Another Ruptured Achilles!

Another Ruptured Achilles!

I did it again! Almost exactly fifteen years after my previous Achilles surgery, I managed to rupture the Achilles on my other leg.

Once again it happened at squash, and in a very similar way. We were midway through our second game; I hit a return of serve, and then started moving back to the T. As soon I pushed off, I felt the now all too familiar pop at the bottom of my calf, and collapsed to the ground. There wasn’t much pain, but I immediately knew what was wrong.

I limped off the court, applied the club’s packet of frozen peas to the area, and phoned Sharon to come and fetch me. Unfortunately granny was back in South Africa, and so Sharon was on her own with the kids. This meant getting them out of the bath and into their pyjamas, ready for a visit to the emergency room.

After much deliberation, we opted to head to the San, despite it being private and likely costing more. We were hoping that it would be faster and, more importantly, thought it would be easier with the kids being only 5 minutes from our house.

Sadly we were wrong on the first account. After arriving at 7pm, I only got in to see a doctor at 11pm. He got me to lie down on my stomach with my feet hanging off the bed, and squeezed my calf. My foot didn’t move, and so he confirmed it was likely an Achilles rupture. He booked me in for an ultrasound the next day, referred me to a specialist orthopaedic surgeon, and then put me into a back-slab. He then asked me if I wanted to spend the night in hospital, or go home. I opted for the later, and so he gave me a pack of opioids, a $450 bill, and sent me home.

And then the problems started…

First thing on Wednesday morning I phoned radiology to check when they could see me. I was told that they were prioritising in-patients, and that they may not be able to see me, despite having been referred by the emergency room. This meant phoning around trying to find another radiology department with an opening. Thankfully, a few hours later, the San phoned me back to let me know they could squeeze me in.

In the meantime, I had booked an appointment with Dr Newman for Thursday. This meant having to beg the radiology department to prioritise my report so it would be ready prior to the appointment (reports generally take 48 hours to produce).

Sharon then drove me back to the San for my ultrasound, which was a less than pleasant experience. The sonographer who saw me was fantastic, but she struggled to get a good image as there was significant bleeding and swelling at the site. And so she scanned, and scanned, and scanned. And then she wiggled my foot (which hurt like hell), and scanned some more. And then she did it all again. Eventually, she headed out and found a doctor who repeated the whole process. An hour and much pain later, they decided I had a full rupture 13cm about my ankle, which is abnormally high.

That evening the problems continued. Dr Newman’s rooms phoned to say he had come down with Covid and would no longer be able to see me. They gave me another specialist’s name, but it was already 5pm, and so their rooms were closed.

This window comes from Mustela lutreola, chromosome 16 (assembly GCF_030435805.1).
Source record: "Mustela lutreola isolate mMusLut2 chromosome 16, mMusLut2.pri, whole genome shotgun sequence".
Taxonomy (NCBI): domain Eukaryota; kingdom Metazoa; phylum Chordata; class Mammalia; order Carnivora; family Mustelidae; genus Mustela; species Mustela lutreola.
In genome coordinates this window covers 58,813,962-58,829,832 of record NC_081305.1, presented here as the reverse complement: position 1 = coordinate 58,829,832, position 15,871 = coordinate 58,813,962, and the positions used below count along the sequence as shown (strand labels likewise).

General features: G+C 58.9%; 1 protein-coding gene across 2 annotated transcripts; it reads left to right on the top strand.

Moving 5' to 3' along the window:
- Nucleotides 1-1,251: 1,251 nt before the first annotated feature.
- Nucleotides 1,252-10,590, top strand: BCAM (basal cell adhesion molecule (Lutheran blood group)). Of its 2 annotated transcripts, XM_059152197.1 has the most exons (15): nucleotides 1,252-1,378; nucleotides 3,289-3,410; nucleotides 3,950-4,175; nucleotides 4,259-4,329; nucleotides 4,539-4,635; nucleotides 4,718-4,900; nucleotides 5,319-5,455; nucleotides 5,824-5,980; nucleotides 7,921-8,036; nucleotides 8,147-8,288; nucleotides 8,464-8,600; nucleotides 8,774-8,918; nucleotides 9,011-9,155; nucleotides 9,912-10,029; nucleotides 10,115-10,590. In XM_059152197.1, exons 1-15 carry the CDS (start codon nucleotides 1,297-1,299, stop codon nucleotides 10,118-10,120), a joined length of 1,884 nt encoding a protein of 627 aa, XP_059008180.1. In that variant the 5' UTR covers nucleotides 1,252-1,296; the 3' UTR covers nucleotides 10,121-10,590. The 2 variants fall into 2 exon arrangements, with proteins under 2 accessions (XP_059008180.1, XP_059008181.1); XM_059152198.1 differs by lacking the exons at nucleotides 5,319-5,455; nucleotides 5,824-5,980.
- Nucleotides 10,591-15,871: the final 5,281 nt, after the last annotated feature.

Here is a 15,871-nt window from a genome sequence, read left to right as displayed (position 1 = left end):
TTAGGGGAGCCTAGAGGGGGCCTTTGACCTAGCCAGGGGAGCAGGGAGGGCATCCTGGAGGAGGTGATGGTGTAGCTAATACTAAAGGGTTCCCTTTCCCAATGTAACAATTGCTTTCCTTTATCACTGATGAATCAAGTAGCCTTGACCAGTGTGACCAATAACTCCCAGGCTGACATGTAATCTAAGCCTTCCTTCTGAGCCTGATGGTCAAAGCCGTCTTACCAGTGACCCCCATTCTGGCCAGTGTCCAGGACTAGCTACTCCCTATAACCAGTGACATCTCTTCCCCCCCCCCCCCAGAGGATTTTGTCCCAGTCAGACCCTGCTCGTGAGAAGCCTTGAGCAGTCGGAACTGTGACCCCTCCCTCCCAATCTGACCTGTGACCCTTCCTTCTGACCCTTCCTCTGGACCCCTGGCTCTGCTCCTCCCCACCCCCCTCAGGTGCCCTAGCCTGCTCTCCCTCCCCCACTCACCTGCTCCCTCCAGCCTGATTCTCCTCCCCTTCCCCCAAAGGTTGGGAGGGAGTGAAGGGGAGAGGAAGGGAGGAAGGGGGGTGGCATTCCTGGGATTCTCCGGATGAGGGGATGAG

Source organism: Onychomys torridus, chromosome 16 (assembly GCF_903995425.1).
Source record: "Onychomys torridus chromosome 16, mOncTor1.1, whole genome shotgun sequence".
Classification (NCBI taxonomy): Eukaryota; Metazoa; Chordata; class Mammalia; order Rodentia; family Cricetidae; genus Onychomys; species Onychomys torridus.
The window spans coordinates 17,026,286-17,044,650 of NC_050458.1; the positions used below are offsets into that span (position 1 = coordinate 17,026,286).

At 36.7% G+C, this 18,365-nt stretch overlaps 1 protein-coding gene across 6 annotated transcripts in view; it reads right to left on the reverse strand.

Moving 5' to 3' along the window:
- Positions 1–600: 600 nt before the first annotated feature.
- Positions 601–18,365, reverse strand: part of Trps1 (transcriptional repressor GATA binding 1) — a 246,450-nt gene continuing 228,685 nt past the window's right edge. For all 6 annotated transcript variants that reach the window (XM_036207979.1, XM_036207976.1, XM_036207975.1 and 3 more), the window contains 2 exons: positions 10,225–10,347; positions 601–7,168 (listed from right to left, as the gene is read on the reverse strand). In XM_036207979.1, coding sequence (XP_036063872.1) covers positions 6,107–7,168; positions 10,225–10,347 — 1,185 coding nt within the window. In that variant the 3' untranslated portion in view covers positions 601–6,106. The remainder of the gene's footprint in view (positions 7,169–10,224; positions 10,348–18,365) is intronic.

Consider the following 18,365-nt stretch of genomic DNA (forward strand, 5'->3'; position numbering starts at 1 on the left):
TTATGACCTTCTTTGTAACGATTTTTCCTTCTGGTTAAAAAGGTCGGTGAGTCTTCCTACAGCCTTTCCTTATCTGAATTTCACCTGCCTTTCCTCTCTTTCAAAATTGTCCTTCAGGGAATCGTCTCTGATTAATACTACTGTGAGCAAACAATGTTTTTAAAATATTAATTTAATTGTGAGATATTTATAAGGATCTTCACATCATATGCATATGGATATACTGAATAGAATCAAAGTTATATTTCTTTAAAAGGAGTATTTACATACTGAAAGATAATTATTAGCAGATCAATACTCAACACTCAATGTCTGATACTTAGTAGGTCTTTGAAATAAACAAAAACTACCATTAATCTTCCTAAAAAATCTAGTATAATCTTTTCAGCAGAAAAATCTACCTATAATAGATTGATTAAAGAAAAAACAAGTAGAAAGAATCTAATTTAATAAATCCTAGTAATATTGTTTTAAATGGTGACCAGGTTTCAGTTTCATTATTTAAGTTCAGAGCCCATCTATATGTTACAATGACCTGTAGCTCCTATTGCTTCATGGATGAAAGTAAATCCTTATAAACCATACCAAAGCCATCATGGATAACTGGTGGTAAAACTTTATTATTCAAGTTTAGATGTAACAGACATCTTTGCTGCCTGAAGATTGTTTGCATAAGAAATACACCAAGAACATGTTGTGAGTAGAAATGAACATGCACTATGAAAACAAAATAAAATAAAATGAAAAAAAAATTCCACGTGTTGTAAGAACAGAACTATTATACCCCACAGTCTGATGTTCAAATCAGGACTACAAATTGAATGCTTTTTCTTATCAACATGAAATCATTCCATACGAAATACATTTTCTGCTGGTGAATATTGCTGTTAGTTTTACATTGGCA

The next morning I went about phoning doctors. Between Sharon and I we must have called at least 10. We even phoned friends who worked in the hospital and got referrals. But despite that all, we couldn’t find a doctor with a free spot to see me. By the end of day it had been 48 hours since I injured myself, and I didn’t have a doctor. I was frustrated, and was considering heading back to the ER in the hope that they would get me in with the oncall specialist. Time matters with Achilles ruptures!

Friday was much the same as Thursday. We phoned doctor after doctor, all to no avail. Eventually I got back in touch with Dr Newman, and made an appointment for the following week, hoping he’d have recovered from his Covid.

And then I sulked on the couch over the weekend.

Come Tuesday, 1 week after the injury, Sharon finally drove me to see Dr Newman. After taking off the back-slab (and making me even more happy by saying that Achilles’ ruptures should be set in a front-slab) he gave me one minor prod before clinically diagnosing me with a musculotendinous rupture of the Achilles.

In short, I had ripped the muscle off the tendon rather than rupturing the tendon itself. This turned out to be good news since it meant no surgery. Firstly, suturing muscle to tendon is difficult. And secondly, its not necessary. As it turns out, the reason they operate on Achille’s tendon ruptures is not to get them to heal faster, but rather to keep the tendon short. If the tendon has completely ruptured, and the ends have pulled apart, allowing it to heal naturally will result in a longer Achilles, which ruins your body’s biomechanics.

I was sent off to the physio to be fitted for a cam boot, set at 15 degrees. And then I was told to keep my foot raised for 4 weeks.

From the doctors we headed to the chemist where I bought a set of elbow crutches. I don’t know why people use axillary crutches (which the hospital had given me), but they are horrible. They suck on stairs, they hurt your arms, and they are incredibly immobile.

It took an entire week, but I was finally sorted. I’m not sure why finding a doctor is so difficult in Australia?! But it was certainly a different experience to South Africa, where I had already been operated on 48 hours later. Maybe South Africa is more efficient than we give it credit for.